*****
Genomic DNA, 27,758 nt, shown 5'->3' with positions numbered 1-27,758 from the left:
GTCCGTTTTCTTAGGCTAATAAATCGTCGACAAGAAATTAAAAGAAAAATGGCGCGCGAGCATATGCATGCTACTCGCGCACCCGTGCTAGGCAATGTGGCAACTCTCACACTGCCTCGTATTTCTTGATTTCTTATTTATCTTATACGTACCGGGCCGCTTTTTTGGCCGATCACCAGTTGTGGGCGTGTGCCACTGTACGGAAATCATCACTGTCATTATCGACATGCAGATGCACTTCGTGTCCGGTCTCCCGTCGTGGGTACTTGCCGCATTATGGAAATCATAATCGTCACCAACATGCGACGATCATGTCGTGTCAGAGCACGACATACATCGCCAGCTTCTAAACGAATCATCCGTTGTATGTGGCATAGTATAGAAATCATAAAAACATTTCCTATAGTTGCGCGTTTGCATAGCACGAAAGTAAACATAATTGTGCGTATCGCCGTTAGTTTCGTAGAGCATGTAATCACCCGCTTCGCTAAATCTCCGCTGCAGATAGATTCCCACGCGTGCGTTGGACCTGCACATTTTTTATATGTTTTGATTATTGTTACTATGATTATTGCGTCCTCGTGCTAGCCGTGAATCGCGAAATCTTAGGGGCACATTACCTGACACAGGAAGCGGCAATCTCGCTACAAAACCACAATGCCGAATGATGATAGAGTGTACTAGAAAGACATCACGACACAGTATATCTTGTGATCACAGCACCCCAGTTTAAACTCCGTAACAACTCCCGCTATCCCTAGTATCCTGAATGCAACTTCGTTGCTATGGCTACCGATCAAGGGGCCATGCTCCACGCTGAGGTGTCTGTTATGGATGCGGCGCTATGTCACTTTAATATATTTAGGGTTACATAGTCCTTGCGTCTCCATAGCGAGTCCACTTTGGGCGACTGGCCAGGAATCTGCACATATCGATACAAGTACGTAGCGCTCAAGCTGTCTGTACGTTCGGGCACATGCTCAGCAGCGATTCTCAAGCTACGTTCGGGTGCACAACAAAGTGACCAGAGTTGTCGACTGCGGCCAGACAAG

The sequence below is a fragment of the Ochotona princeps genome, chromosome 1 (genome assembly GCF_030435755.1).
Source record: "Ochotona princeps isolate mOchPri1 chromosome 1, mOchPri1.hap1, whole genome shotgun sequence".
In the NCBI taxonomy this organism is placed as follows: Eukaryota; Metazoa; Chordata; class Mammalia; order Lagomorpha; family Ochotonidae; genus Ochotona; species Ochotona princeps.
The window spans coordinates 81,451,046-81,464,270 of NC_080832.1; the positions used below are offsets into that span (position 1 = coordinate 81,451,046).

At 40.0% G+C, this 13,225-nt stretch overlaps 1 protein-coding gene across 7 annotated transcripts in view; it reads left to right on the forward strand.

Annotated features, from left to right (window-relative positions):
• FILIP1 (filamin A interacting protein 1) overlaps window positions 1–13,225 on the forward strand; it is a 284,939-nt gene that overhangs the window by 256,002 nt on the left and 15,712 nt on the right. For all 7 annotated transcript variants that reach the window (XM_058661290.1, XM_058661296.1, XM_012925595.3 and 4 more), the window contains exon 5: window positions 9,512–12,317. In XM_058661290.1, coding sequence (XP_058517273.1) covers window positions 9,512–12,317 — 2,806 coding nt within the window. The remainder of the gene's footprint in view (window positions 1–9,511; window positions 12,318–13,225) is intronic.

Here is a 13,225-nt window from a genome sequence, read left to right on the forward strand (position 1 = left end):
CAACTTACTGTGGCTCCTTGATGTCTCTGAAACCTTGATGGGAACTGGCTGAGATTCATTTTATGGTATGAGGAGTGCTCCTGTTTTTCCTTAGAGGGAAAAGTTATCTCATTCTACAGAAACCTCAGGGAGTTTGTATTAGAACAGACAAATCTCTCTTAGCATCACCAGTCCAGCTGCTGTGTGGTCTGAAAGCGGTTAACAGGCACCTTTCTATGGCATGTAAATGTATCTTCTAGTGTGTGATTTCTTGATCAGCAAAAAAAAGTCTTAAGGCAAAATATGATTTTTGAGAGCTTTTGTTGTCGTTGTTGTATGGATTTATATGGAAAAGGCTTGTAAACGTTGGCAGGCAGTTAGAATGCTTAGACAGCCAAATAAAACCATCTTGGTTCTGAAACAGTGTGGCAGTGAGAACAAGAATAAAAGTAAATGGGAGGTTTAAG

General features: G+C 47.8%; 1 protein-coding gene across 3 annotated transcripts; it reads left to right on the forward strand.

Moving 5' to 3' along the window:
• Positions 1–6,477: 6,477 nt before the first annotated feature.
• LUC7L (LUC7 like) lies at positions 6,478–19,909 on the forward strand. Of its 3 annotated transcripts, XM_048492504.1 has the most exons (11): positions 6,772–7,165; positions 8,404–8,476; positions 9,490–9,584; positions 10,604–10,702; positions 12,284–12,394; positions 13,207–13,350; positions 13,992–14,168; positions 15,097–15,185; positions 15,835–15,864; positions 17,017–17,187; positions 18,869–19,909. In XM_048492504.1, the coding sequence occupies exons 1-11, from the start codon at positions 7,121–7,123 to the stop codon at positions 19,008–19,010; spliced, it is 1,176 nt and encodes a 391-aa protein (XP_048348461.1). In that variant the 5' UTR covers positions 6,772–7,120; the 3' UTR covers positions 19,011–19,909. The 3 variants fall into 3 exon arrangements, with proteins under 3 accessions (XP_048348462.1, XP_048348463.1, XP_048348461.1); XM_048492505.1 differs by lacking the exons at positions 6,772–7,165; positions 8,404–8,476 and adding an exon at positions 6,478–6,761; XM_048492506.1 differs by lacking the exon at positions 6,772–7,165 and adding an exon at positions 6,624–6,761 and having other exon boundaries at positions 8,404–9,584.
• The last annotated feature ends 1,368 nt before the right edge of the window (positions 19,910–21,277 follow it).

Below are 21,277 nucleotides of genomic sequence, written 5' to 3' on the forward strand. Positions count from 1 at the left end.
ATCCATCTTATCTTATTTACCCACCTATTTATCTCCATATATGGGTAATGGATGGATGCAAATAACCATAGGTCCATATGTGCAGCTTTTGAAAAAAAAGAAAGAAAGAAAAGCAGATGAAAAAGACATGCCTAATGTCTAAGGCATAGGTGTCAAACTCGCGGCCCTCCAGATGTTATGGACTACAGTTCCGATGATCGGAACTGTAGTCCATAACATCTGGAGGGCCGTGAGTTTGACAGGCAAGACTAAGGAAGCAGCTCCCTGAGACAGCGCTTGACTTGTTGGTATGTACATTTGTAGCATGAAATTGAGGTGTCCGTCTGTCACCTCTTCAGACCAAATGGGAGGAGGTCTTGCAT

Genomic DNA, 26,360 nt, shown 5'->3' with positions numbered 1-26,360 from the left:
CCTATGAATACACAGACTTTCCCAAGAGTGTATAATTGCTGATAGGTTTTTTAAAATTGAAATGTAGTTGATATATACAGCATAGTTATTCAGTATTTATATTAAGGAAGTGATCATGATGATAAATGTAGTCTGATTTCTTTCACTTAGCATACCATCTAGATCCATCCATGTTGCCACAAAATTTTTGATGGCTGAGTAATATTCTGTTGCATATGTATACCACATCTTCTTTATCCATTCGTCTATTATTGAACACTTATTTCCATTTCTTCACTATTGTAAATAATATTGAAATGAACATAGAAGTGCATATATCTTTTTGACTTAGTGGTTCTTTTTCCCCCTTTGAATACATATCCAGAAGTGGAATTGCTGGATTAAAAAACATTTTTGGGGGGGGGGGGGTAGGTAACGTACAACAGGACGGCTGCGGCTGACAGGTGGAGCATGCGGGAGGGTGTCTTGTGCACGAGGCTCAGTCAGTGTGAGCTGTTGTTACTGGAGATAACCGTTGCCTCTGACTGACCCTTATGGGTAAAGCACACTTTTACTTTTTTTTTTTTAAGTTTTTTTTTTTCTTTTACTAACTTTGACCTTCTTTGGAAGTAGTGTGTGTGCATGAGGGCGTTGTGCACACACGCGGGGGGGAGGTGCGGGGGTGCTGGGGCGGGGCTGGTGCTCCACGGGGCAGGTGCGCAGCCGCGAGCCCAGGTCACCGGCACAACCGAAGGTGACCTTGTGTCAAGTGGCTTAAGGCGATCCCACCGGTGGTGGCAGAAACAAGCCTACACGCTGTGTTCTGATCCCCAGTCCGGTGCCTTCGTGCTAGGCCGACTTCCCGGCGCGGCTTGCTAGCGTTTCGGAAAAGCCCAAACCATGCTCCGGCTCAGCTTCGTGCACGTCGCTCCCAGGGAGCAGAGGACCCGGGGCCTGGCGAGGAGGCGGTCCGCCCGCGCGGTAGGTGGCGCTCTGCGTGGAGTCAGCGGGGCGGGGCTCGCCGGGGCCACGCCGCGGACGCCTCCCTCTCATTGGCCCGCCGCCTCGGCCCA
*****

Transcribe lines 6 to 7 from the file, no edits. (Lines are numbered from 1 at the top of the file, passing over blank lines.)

The window spans coordinates 81,451,046-81,464,270 of NC_080832.1; the positions used below are offsets into that span (position 1 = coordinate 81,451,046).

At 40.0% G+C, this 13,225-nt stretch overlaps 1 protein-coding gene across 7 annotated transcripts in view; it reads left to right on the forward strand.